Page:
Canada’s Largest City the World’s First Municipality to Sign
Declaration, Support Alternatives to the War on Drugs
The City of Toronto is the first municipality to join a long list of Nobel Laureates and academic, political, law enforcement and health leaders to endorse and sign the Vienna Declaration, the official declaration of the XVIII International AIDS conference (AIDS 2010) held in Vienna, Austria from July 18-23, 2010.
“We welcome the City of Toronto’s leadership in signing the Vienna Declaration and publicly recognizing the severe health, social and criminal justice issues caused by the global War on Drugs,” said Dr. Evan Wood, a Canadian physician and Chair of the Vienna Declaration writing committee. “Toronto City Council’s support for a full policy reorientation for illicit drugs marks a sea change for drug policy in Canada. We hope that other cities across the country and around the world follow the city’s lead.”
The Vienna Declaration (www.viennadeclaration.com) is a scientific statement seeking to improve community health and safety by calling for the incorporation of scientific evidence into illicit drug policies. More than 16,500 people have signed the declaration since its launch on June 27, 2010, including six Nobel Laureates, thousands of scientific experts, law enforcement leaders, members of the judiciary and a diversity of academic, faith-based, and civil society organizations around the world.
The declaration has also been endorsed by former heads of state including Fernando Henrique Cardoso (former President of Brazil), Ernesto Zedillo (former President of México) and César Gaviria (former President of Colombia). In Canada, the declaration has been signed by five chief provincial medical health officers and the Canadian Public Health Association.
“Toronto City Council’s endorsement of the Vienna Declaration underscores our city’s commitment to evidence-based policy making and our support for improving community health and safety by advocating for drug policies that can meaningfully reduce harm,” said Councillor Kyle Rae, Chair of the City of Toronto’s Board of Health subcommittee on HIV/AIDS and the councillor responsible for bringing the Vienna Declaration forward to council.
In response to the complexity of the drug problem, the City of Toronto’s Drug Strategy follows the four pillars approach, which includes prevention, treatment, harm reduction and enforcement. Support for initiatives such as the Toronto Harm Reduction Task Force, a community-driven city initiative that provides education and services to individuals and communities, demonstrates that Toronto is committed to health and evidence-based approaches to drug use.
The Vienna Declaration highlights how over reliance on drug law enforcement results in a range of health and social harms including growing HIV rates among people who use drugs.
“The number of HIV infections attributable to injection drug use in Toronto, as well as in the rest of the country, is unacceptably high,” said David Miller, Mayor of Toronto. “In Toronto, we are committed to a balanced response to drug use that focuses tax resources on measures that can meaningfully improve community health and safety.”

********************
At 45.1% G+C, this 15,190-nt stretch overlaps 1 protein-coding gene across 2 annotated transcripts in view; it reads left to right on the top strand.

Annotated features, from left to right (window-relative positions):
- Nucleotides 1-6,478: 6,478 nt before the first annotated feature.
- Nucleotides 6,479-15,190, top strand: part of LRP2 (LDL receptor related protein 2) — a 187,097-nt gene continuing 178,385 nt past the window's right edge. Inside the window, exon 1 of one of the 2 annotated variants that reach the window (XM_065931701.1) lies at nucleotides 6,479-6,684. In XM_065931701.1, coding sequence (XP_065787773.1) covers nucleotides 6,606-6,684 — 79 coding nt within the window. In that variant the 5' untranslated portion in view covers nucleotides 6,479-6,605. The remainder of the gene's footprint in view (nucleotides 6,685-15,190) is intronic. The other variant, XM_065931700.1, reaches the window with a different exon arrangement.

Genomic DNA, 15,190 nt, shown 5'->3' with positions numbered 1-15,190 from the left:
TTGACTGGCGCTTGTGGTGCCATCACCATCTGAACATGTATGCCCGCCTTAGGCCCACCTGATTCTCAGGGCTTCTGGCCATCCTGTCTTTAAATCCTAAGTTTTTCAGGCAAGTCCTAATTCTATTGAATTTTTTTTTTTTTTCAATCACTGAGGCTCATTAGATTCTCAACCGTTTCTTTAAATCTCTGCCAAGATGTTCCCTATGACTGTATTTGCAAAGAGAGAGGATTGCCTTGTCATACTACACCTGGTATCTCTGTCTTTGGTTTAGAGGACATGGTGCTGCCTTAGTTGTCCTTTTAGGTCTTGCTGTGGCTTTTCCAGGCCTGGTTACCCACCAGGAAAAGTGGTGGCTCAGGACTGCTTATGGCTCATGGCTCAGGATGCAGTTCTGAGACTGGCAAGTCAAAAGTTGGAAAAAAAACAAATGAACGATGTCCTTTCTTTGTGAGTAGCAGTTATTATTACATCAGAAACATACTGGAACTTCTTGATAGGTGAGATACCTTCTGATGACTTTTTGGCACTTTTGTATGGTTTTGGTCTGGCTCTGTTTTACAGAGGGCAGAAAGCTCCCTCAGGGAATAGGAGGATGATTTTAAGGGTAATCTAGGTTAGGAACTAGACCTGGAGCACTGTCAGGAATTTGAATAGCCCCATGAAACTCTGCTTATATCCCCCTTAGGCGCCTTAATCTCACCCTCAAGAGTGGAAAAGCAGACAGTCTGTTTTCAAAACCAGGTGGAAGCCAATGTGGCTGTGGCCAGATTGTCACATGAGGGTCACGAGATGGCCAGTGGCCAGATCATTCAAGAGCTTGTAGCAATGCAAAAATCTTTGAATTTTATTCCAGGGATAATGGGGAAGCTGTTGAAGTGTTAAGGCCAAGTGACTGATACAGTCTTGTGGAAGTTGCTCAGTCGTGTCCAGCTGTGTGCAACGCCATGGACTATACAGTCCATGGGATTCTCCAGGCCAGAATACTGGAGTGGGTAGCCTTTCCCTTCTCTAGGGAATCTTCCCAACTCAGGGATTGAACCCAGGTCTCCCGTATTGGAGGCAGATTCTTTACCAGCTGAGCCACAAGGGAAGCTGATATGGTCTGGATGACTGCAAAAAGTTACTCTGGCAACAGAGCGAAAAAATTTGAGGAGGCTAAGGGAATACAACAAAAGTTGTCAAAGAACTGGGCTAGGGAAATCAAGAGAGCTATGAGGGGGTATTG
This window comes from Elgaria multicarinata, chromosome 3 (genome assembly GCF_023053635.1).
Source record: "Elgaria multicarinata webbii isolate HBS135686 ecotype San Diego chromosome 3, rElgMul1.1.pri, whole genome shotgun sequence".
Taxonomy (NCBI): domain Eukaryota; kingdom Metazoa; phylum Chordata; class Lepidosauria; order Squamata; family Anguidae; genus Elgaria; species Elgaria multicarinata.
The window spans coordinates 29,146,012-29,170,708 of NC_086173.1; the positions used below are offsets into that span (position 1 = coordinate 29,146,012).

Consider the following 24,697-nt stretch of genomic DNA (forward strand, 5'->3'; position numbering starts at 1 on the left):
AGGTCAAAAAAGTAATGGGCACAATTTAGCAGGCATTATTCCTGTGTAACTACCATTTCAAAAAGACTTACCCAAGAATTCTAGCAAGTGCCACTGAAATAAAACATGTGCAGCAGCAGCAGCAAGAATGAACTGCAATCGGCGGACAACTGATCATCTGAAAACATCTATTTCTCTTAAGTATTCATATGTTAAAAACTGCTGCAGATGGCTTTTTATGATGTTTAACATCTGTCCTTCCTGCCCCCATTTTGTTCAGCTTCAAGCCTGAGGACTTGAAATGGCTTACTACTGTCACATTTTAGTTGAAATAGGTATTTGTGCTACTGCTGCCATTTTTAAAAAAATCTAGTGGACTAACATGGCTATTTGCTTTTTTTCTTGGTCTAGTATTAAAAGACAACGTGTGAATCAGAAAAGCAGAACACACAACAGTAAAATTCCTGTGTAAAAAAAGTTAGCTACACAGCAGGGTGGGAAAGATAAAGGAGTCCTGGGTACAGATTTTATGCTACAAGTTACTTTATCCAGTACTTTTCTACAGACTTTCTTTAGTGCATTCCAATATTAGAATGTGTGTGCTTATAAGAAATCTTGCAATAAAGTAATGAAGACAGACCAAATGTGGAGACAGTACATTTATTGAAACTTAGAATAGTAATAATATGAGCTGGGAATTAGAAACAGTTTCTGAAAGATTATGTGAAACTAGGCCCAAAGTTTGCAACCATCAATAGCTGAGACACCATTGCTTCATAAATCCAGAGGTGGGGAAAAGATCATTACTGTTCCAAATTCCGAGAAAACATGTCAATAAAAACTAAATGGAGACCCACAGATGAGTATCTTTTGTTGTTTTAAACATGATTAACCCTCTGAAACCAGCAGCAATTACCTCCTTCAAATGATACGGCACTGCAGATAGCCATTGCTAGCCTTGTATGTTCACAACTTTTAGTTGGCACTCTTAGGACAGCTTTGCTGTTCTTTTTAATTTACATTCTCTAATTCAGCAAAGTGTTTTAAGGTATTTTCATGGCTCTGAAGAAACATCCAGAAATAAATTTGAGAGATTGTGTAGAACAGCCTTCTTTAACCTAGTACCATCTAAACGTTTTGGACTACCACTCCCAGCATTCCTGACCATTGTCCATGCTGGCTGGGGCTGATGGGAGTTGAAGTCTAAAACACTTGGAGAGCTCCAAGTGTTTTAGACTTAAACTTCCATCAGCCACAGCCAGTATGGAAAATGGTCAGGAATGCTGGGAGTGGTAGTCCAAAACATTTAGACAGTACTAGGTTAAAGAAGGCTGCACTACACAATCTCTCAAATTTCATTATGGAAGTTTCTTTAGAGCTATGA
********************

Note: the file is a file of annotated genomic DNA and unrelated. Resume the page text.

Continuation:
“The War on Drugs approach fuels the AIDS epidemic in Canadian cities and results in violence and increased crime rates, yet there is no evidence that drug prohibition has reduced rates of drug use or drug supply,” added Dr. Julio Montaner, the Director of the BC Centre for Excellence in HIV/AIDS, Chair of the AIDS 2010 conference and past President of International AIDS Society (IAS). “Toronto’s endorsement of the Vienna Declaration reflects innovative leadership and the fact that more Canadians recognize the futility and expense of the War on Drugs, and are demanding that their elected officials enact effective policies.”
Toronto’s call for drug policy review and reform builds on a progressive resolution approved by the United States Conference of Mayors in 2007. The resolution states that: “the United States Conference of Mayors believes the War on Drugs has failed and calls for a New Bottom Line in US drug policy, a public health approach that concentrates more fully on reducing the negative consequences associated with drug abuse, while ensuring that our policies do not exacerbate these problems or create new social problems of their own.”
The impact of the Vienna Declaration will be measured over the coming years, and progress reports on the adoption of evidence-based policies will be presented at subsequent International AIDS Conferences. The adoption of the Vienna Declaration’s recommendations among high-level policymakers at the local, national, and international levels will be tracked by the International Centre for Science in Drug Policy, founded by Dr. Wood. Should additional policy-makers or councils wish to endorse the Vienna Declaration they are encouraged to email firstname.lastname@example.org.
The Vienna Declaration was drafted by an international team of scientists and other experts. It was initiated by the IAS, the International Centre for Science in Drug Policy (ICSDP), and the BC Centre for Excellence in HIV/AIDS based in Vancouver, British Columbia.
Those wishing to sign on may visit www.viennadeclaration.com, where the full text of the declaration, along with a list of authors, is available. The two-page declaration references 28 reports, describing the scientific evidence documenting the effectiveness of public health approaches to drug policy and the negative consequences of approaches that criminalize drug users.
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